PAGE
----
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What Would The End Of OPEC Mean?

What Would The End Of OPEC Mean?

OPEC is looking increasingly fractured…

OPEC Cuts Begin: UAE’s Oil Firm To Cut January Deliveries

ADNOC

In a first visible sign that at least some OPEC cuts are underway, Abu Dhabi National Oil Company (ADNOC) has said that it will reduce crude oil supplies, and although the move is expected to hit Asia, it is not viewed as seriously affecting the Asian market because cuts are within the tolerance limits of the contracts.

ADNOC said on Tuesday that it would cut deliveries by 3 to 5 percent for three export grades, Reuters reports, quoting a company notice to traders. The UAE company plans to cut supplies of the Murban and Upper Zakum grades by 5 percent, and the Das grade crude oil supplies by 3 percent.

“In line with OPEC's latest decision to cut production, we regret to advise you that crude oil allocation for the month of January 2017 will be reduced,” ADNOC said, as quoted by Reuters.

According to traders, the cut is manageable, and Saudi Arabian and Iraqi supplies will cover ADNOC’c cuts in January.

“I think it's manageable. Many (refiners) received incremental Arab Extra Light in January to cover,” an official at a North Asian refinery told Reuters.

Under the OPEC deal from November 30, UAE pledges to cut 139,000 bpd from a reference production level of 3.013 million bpd.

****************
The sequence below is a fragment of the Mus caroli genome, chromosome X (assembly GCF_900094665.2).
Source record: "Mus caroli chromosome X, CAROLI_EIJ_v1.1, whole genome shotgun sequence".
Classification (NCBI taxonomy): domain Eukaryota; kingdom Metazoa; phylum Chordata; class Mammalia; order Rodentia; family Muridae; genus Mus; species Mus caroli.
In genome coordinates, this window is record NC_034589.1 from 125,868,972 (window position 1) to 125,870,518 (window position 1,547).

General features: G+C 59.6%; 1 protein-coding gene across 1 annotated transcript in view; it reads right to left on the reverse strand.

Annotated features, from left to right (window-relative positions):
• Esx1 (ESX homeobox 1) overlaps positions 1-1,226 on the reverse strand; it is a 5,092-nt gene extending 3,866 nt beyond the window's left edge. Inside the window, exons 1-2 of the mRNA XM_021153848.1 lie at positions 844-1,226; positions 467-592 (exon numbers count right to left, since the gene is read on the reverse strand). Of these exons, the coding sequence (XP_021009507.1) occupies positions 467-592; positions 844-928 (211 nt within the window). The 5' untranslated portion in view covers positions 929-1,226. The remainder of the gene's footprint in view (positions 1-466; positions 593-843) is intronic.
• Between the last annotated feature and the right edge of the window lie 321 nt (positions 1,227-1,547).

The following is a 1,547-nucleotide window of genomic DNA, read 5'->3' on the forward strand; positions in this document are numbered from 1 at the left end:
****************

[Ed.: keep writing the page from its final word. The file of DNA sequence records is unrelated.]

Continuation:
Related: Rex Tillerson’s Impact On European Energy

A Reuters survey has shown that ADNOC’s output reached a record 3.1 million bpd last month.

Another supplier from the Gulf Arab states, Kuwait Petroleum Corporation (KPC), is also preparing to implement the cuts, and according to refining sources quoted by Reuters, KPC “will implement its share of the reduction, which shall take effect January 2017”.

In OPEC’s output cut deal, Kuwait is committing to cut 131,000 bpd from a reference production level of 2.838 million bpd.

Oman, a member of the Gulf Cooperation Council (GCC) but not of OPEC, was expected to notify customers today that it planned to cut production by 45,000 bpd. According to a Reuters source, Oman – which is part of the group of non-OPEC producers that agreed to a collective 558,000-bpd cut – would notify each of its customers on the specifics later.

By Tsvetana Paraskova for Oilprice.com

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